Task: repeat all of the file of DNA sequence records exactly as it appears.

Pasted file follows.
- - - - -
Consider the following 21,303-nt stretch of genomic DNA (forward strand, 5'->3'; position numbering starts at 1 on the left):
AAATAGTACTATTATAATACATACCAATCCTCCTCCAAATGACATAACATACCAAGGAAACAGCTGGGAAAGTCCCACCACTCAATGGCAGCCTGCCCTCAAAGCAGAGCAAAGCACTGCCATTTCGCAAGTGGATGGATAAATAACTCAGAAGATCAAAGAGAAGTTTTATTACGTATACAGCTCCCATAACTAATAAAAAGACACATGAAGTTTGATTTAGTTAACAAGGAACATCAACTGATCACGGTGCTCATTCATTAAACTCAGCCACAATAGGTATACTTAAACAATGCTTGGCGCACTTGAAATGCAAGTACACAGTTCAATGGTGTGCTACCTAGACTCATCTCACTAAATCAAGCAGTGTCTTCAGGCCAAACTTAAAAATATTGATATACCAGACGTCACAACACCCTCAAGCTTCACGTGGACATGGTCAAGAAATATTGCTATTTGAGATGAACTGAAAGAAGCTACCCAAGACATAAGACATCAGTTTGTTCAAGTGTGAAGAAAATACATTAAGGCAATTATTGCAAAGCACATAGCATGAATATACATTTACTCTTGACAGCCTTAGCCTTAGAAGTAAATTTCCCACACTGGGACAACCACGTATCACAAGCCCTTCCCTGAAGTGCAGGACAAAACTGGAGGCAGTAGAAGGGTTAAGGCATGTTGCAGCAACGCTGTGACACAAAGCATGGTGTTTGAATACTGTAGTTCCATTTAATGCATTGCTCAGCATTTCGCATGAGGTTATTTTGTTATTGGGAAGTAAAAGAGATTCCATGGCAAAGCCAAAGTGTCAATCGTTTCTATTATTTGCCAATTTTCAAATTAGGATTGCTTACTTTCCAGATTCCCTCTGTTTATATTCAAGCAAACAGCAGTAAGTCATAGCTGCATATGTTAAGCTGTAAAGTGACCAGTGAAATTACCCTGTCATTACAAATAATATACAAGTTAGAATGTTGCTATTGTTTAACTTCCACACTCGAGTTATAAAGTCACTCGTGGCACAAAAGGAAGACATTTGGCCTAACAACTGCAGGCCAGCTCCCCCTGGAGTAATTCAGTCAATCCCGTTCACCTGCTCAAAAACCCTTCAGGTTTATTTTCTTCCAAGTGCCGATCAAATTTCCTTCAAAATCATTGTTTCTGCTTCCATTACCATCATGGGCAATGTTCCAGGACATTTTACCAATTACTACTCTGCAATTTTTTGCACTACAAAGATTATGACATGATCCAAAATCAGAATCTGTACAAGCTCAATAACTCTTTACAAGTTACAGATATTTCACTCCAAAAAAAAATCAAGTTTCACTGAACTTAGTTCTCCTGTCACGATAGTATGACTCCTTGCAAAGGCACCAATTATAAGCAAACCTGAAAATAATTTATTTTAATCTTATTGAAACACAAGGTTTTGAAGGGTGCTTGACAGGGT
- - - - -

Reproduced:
Consider the following 21,303-nt stretch of genomic DNA (forward strand, 5'->3'; position numbering starts at 1 on the left):
AAATAGTACTATTATAATACATACCAATCCTCCTCCAAATGACATAACATACCAAGGAAACAGCTGGGAAAGTCCCACCACTCAATGGCAGCCTGCCCTCAAAGCAGAGCAAAGCACTGCCATTTCGCAAGTGGATGGATAAATAACTCAGAAGATCAAAGAGAAGTTTTATTACGTATACAGCTCCCATAACTAATAAAAAGACACATGAAGTTTGATTTAGTTAACAAGGAACATCAACTGATCACGGTGCTCATTCATTAAACTCAGCCACAATAGGTATACTTAAACAATGCTTGGCGCACTTGAAATGCAAGTACACAGTTCAATGGTGTGCTACCTAGACTCATCTCACTAAATCAAGCAGTGTCTTCAGGCCAAACTTAAAAATATTGATATACCAGACGTCACAACACCCTCAAGCTTCACGTGGACATGGTCAAGAAATATTGCTATTTGAGATGAACTGAAAGAAGCTACCCAAGACATAAGACATCAGTTTGTTCAAGTGTGAAGAAAATACATTAAGGCAATTATTGCAAAGCACATAGCATGAATATACATTTACTCTTGACAGCCTTAGCCTTAGAAGTAAATTTCCCACACTGGGACAACCACGTATCACAAGCCCTTCCCTGAAGTGCAGGACAAAACTGGAGGCAGTAGAAGGGTTAAGGCATGTTGCAGCAACGCTGTGACACAAAGCATGGTGTTTGAATACTGTAGTTCCATTTAATGCATTGCTCAGCATTTCGCATGAGGTTATTTTGTTATTGGGAAGTAAAAGAGATTCCATGGCAAAGCCAAAGTGTCAATCGTTTCTATTATTTGCCAATTTTCAAATTAGGATTGCTTACTTTCCAGATTCCCTCTGTTTATATTCAAGCAAACAGCAGTAAGTCATAGCTGCATATGTTAAGCTGTAAAGTGACCAGTGAAATTACCCTGTCATTACAAATAATATACAAGTTAGAATGTTGCTATTGTTTAACTTCCACACTCGAGTTATAAAGTCACTCGTGGCACAAAAGGAAGACATTTGGCCTAACAACTGCAGGCCAGCTCCCCCTGGAGTAATTCAGTCAATCCCGTTCACCTGCTCAAAAACCCTTCAGGTTTATTTTCTTCCAAGTGCCGATCAAATTTCCTTCAAAATCATTGTTTCTGCTTCCATTACCATCATGGGCAATGTTCCAGGACATTTTACCAATTACTACTCTGCAATTTTTTGCACTACAAAGATTATGACATGATCCAAAATCAGAATCTGTACAAGCTCAATAACTCTTTACAAGTTACAGATATTTCACTCCAAAAAAAAATCAAGTTTCACTGAACTTAGTTCTCCTGTCACGATAGTATGACTCCTTGCAAAGGCACCAATTATAAGCAAACCTGAAAATAATTTATTTTAATCTTATTGAAACACAAGGTTTTGAAGGGTGCTTGACAGGGT